The rising cost of funerals is leading people to bury their deceased loved ones in their back gardens, an MP has claimed.
Labour backbencher Emma Lewell-Buck warned that people were falling into debt, forced to sell possessions and take out payday loans as the cost had doubled in a decade.
Some are resorting to DIYfunerals.
Ms Lewell-Buck described the issue as “the last taboo” and called on ministers to tackle funeral poverty by holding a UK-wide review of costs.
And she wants a government social fund to help low-income households.
Ms Lewell-Buck told MPs that a Royal London report suggested 100,000 of the 500,000 families bereaved each year struggle to afford the cost of a funeral.
The average cost stands at 3,551 but in some parts of the country the price may approach 7,000 due to issues over burial space availability, MPs were told as the member for South Shields moved a 10-minute rule.
“One woman from my area approached the Citizens Advice Bureau with unmanageable debts,” saidMs Lewell-Buck.
“She had been unable to get the money together to pay for a headstone for her brother’s grave.
“She ended up applying for a payday loan and the cost of repaying this debt had quickly got out of control.
“Sadly her story is not an isolated one.
“Some are holding do-it-yourself funerals and even having to bury their relatives in their back garden.
“A number of companies are offering cut-price funerals including direct cremations that have no formal service attached to them.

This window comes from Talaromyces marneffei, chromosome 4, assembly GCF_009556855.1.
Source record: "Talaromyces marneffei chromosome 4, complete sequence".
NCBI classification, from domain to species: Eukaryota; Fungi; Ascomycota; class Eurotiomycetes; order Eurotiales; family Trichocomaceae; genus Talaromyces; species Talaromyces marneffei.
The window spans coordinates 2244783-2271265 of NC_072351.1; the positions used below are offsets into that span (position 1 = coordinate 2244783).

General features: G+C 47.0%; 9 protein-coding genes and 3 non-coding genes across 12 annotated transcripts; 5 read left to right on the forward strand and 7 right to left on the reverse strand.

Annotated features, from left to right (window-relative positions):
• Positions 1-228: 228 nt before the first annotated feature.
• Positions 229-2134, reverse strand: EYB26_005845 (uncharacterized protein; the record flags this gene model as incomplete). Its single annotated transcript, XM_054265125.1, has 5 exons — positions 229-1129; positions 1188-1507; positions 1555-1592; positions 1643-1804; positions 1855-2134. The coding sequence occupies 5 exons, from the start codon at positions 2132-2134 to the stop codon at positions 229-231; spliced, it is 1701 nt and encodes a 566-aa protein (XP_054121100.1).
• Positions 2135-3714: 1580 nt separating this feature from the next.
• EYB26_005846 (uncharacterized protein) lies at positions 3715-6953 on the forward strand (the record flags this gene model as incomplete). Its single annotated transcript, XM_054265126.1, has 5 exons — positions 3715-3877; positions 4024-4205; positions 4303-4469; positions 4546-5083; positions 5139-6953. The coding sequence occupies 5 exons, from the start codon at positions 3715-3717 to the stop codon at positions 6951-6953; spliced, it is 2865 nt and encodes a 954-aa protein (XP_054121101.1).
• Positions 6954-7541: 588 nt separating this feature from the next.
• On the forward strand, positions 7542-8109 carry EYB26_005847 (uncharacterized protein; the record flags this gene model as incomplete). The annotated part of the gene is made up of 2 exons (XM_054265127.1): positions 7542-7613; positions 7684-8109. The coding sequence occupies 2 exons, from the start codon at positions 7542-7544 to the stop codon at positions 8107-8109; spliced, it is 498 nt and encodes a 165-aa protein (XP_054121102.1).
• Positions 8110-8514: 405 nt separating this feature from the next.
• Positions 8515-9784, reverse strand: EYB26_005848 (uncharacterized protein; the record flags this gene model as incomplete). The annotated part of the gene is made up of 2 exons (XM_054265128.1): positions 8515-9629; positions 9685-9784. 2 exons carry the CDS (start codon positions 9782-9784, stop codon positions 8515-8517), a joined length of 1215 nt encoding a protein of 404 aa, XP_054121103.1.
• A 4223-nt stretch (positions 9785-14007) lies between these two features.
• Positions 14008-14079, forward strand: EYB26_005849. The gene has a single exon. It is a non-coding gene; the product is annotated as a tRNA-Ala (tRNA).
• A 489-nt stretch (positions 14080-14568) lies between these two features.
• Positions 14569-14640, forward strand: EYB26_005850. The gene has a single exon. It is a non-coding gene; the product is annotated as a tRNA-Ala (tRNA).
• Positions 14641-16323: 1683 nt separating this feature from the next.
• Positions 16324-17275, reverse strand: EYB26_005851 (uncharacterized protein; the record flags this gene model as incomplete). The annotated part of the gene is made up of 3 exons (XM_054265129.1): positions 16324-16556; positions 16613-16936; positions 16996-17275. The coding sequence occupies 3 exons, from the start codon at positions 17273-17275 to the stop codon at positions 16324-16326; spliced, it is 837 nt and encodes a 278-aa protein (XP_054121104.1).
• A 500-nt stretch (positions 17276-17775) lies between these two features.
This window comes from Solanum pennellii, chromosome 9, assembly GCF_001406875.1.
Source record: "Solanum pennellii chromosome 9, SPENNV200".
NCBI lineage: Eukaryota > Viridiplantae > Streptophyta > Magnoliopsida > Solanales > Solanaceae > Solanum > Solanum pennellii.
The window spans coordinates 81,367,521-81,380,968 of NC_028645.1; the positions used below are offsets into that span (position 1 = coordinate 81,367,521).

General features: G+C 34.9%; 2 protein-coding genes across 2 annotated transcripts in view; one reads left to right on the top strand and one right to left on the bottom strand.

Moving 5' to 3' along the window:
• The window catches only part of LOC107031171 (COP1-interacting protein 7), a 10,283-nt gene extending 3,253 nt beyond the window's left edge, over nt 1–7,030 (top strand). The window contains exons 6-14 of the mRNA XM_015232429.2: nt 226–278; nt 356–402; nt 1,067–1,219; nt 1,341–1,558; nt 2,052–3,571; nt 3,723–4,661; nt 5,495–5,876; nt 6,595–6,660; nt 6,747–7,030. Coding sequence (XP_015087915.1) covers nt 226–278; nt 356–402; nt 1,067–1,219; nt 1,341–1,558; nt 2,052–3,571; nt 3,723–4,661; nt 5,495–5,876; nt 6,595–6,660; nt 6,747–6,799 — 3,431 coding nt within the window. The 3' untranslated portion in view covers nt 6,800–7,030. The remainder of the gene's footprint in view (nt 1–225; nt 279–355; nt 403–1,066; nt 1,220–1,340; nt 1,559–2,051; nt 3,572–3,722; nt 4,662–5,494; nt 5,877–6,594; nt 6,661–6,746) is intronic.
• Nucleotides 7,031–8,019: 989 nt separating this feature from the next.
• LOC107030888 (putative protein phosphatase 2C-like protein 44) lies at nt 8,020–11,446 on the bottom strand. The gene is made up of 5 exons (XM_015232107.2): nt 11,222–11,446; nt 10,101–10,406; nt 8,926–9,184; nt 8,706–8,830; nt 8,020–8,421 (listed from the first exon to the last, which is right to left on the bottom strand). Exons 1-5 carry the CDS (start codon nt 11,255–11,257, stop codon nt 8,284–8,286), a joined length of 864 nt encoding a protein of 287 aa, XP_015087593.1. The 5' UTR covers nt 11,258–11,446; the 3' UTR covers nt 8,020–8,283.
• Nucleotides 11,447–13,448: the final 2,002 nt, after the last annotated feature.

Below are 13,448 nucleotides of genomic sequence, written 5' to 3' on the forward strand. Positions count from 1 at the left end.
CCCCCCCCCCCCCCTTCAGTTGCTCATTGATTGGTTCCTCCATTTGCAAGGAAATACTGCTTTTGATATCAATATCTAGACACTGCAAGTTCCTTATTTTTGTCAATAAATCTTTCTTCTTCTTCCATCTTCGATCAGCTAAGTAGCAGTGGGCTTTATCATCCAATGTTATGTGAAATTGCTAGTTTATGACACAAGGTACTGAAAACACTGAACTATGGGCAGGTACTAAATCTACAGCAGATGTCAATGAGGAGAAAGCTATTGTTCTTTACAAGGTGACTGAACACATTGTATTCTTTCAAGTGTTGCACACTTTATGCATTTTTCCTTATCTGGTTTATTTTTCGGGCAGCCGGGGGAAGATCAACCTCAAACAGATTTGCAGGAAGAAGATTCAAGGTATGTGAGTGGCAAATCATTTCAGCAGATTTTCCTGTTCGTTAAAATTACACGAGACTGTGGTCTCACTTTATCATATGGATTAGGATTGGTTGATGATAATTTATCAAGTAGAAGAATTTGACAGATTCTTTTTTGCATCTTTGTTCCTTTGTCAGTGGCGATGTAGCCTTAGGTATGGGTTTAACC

“Increasingly, bereaved individuals who simply cannot afford a formal service are faced with having to opt for a public health funeral – or what used to be referred to as pauper’s funerals.”
In a statement, a Department for Work and Pensions spokesman said: “Funeral payments provide important support for people on low incomes and certain benefits.
“They cover the cost of a simple, respectful funeral and include the full costs of a burial and purchasing a plot, or a cremation.
“The average funeral payment is 1,225 and this has risen by more than 30% over the last decade.”
Ms Lewell-Buck said a review would need to consider the amount of burial space available, how deaths are registered, the impact of competition between private and local authority crematoria, and the support offered via the benefits system to people who cannot afford a service.